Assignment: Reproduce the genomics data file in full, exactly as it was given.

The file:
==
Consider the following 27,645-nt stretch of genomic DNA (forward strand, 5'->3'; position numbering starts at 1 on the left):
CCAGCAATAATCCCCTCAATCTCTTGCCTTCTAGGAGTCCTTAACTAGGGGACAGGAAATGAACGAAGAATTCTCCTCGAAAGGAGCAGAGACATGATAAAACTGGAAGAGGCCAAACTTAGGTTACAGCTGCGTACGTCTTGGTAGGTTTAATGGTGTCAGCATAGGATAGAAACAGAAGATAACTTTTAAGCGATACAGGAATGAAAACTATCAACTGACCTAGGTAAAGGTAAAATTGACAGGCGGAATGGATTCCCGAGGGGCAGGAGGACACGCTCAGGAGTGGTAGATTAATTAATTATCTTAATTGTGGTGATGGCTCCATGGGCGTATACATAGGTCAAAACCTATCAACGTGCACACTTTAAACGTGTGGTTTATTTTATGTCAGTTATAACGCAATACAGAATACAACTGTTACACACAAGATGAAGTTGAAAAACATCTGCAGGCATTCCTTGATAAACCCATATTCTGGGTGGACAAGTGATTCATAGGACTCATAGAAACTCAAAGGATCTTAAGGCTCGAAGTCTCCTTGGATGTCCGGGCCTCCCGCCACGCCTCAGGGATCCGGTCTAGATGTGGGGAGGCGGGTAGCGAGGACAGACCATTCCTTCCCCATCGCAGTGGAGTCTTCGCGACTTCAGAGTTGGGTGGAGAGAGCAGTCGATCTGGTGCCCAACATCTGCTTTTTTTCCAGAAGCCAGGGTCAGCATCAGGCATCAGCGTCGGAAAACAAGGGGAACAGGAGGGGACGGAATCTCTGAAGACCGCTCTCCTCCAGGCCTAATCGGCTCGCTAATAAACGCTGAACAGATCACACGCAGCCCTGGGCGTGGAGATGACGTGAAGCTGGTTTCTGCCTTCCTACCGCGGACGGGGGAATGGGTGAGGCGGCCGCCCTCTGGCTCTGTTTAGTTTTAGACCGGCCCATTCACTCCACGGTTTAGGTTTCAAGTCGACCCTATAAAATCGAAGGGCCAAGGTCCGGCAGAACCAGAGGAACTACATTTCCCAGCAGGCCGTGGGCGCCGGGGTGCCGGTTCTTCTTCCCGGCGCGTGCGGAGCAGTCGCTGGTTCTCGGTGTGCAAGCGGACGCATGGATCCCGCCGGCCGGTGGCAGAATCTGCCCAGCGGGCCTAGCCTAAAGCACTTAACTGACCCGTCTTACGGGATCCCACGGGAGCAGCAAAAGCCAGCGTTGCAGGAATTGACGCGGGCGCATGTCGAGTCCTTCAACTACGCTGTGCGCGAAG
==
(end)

Consider the following 27,645-nt stretch of genomic DNA (forward strand, 5'->3'; position numbering starts at 1 on the left):
CCAGCAATAATCCCCTCAATCTCTTGCCTTCTAGGAGTCCTTAACTAGGGGACAGGAAATGAACGAAGAATTCTCCTCGAAAGGAGCAGAGACATGATAAAACTGGAAGAGGCCAAACTTAGGTTACAGCTGCGTACGTCTTGGTAGGTTTAATGGTGTCAGCATAGGATAGAAACAGAAGATAACTTTTAAGCGATACAGGAATGAAAACTATCAACTGACCTAGGTAAAGGTAAAATTGACAGGCGGAATGGATTCCCGAGGGGCAGGAGGACACGCTCAGGAGTGGTAGATTAATTAATTATCTTAATTGTGGTGATGGCTCCATGGGCGTATACATAGGTCAAAACCTATCAACGTGCACACTTTAAACGTGTGGTTTATTTTATGTCAGTTATAACGCAATACAGAATACAACTGTTACACACAAGATGAAGTTGAAAAACATCTGCAGGCATTCCTTGATAAACCCATATTCTGGGTGGACAAGTGATTCATAGGACTCATAGAAACTCAAAGGATCTTAAGGCTCGAAGTCTCCTTGGATGTCCGGGCCTCCCGCCACGCCTCAGGGATCCGGTCTAGATGTGGGGAGGCGGGTAGCGAGGACAGACCATTCCTTCCCCATCGCAGTGGAGTCTTCGCGACTTCAGAGTTGGGTGGAGAGAGCAGTCGATCTGGTGCCCAACATCTGCTTTTTTTCCAGAAGCCAGGGTCAGCATCAGGCATCAGCGTCGGAAAACAAGGGGAACAGGAGGGGACGGAATCTCTGAAGACCGCTCTCCTCCAGGCCTAATCGGCTCGCTAATAAACGCTGAACAGATCACACGCAGCCCTGGGCGTGGAGATGACGTGAAGCTGGTTTCTGCCTTCCTACCGCGGACGGGGGAATGGGTGAGGCGGCCGCCCTCTGGCTCTGTTTAGTTTTAGACCGGCCCATTCACTCCACGGTTTAGGTTTCAAGTCGACCCTATAAAATCGAAGGGCCAAGGTCCGGCAGAACCAGAGGAACTACATTTCCCAGCAGGCCGTGGGCGCCGGGGTGCCGGTTCTTCTTCCCGGCGCGTGCGGAGCAGTCGCTGGTTCTCGGTGTGCAAGCGGACGCATGGATCCCGCCGGCCGGTGGCAGAATCTGCCCAGCGGGCCTAGCCTAAAGCACTTAACTGACCCGTCTTACGGGATCCCACGGGAGCAGCAAAAGCCAGCGTTGCAGGAATTGACGCGGGCGCATGTCGAGTCCTTCAACTACGCTGTGCGCGAAG